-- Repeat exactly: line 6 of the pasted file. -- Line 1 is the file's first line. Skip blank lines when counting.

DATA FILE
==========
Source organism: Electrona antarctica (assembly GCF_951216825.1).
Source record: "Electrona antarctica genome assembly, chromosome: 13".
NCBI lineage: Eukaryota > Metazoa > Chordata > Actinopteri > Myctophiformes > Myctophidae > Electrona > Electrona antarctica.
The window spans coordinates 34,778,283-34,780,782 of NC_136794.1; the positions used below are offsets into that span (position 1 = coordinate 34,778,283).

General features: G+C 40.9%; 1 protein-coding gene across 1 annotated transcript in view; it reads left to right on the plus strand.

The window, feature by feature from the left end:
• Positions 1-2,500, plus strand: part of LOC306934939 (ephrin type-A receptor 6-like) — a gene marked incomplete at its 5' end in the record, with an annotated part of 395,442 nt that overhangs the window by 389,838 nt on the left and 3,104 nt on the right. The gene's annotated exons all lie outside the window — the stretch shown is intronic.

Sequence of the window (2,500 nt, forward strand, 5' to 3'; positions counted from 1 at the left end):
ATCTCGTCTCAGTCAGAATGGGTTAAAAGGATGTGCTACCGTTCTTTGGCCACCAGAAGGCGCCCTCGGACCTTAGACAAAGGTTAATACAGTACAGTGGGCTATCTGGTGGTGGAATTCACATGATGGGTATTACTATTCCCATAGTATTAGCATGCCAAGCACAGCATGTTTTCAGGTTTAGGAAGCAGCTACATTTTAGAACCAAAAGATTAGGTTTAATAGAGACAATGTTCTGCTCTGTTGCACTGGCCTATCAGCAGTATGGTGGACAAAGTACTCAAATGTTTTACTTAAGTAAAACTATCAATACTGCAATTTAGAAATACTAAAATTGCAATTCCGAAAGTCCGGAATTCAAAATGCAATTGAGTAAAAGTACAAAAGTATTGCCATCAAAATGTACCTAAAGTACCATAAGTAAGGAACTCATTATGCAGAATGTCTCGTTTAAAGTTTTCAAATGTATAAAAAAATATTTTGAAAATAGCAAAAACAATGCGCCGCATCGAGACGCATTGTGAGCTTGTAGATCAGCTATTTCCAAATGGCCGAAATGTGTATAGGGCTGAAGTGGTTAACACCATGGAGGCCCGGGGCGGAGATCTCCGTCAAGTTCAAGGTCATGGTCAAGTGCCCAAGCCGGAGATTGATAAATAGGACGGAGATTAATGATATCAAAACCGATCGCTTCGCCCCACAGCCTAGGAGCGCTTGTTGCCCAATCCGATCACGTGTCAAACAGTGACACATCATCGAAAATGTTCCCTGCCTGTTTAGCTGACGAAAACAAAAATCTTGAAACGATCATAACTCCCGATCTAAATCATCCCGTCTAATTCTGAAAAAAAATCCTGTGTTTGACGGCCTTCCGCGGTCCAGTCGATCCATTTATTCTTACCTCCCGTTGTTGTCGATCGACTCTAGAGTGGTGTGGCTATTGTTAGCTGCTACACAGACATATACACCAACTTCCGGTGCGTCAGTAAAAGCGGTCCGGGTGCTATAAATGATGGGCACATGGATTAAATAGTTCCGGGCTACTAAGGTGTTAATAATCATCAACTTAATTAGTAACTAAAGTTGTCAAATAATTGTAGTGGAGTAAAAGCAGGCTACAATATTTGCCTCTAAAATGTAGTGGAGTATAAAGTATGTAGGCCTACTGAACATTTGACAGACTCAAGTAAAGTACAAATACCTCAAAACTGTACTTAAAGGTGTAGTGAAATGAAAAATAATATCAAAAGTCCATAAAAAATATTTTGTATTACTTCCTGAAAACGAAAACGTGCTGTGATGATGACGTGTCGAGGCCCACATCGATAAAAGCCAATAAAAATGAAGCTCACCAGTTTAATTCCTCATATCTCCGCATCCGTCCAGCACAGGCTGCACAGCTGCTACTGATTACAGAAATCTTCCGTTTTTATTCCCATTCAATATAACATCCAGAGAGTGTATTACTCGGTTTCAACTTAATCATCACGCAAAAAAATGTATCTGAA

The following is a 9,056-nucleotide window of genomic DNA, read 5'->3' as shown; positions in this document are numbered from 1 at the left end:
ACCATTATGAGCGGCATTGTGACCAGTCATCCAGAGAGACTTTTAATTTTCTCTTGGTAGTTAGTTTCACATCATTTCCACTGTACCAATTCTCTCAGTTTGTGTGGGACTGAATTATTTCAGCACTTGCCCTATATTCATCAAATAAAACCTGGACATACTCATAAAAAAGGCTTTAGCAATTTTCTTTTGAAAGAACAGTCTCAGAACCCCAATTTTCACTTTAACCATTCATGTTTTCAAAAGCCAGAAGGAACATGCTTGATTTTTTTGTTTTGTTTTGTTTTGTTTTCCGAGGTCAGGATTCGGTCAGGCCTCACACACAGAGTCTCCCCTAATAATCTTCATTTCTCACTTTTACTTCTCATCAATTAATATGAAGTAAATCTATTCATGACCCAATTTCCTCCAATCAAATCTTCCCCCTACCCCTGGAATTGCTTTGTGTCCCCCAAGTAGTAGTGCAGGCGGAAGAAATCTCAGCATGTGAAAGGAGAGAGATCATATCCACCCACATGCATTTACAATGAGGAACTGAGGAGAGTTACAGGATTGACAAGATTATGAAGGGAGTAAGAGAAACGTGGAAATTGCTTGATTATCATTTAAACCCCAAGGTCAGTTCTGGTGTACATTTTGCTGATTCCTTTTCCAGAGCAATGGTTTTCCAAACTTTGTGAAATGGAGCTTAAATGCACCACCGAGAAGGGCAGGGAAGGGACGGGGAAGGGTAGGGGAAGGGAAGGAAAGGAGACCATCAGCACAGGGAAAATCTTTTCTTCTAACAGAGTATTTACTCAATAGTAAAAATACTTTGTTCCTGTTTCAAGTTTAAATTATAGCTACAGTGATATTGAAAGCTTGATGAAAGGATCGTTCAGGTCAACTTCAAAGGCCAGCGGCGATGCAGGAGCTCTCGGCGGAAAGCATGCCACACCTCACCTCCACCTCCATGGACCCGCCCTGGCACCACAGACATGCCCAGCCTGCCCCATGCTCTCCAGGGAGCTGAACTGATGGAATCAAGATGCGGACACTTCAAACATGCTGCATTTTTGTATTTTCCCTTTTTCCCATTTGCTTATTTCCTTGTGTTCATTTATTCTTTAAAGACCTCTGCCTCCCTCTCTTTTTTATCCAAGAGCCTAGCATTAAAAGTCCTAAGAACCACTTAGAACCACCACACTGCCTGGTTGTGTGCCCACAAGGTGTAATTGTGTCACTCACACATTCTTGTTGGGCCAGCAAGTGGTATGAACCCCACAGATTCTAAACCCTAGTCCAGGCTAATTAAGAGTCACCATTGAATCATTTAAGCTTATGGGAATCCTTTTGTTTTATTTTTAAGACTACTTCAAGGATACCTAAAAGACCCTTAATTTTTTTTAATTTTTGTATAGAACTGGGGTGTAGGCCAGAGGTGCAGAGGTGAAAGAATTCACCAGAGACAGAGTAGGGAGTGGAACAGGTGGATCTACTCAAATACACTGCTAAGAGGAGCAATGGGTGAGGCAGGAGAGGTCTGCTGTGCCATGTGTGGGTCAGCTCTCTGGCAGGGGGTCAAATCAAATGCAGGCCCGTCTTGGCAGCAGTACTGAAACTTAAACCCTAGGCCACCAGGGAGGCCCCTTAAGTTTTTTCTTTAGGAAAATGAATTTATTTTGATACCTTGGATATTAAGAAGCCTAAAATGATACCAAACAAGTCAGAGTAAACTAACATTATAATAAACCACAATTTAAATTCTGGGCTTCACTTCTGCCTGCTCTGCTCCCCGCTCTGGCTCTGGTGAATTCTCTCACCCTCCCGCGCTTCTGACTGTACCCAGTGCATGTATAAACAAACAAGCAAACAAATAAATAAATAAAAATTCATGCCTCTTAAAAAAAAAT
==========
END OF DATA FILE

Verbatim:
The window, feature by feature from the left end: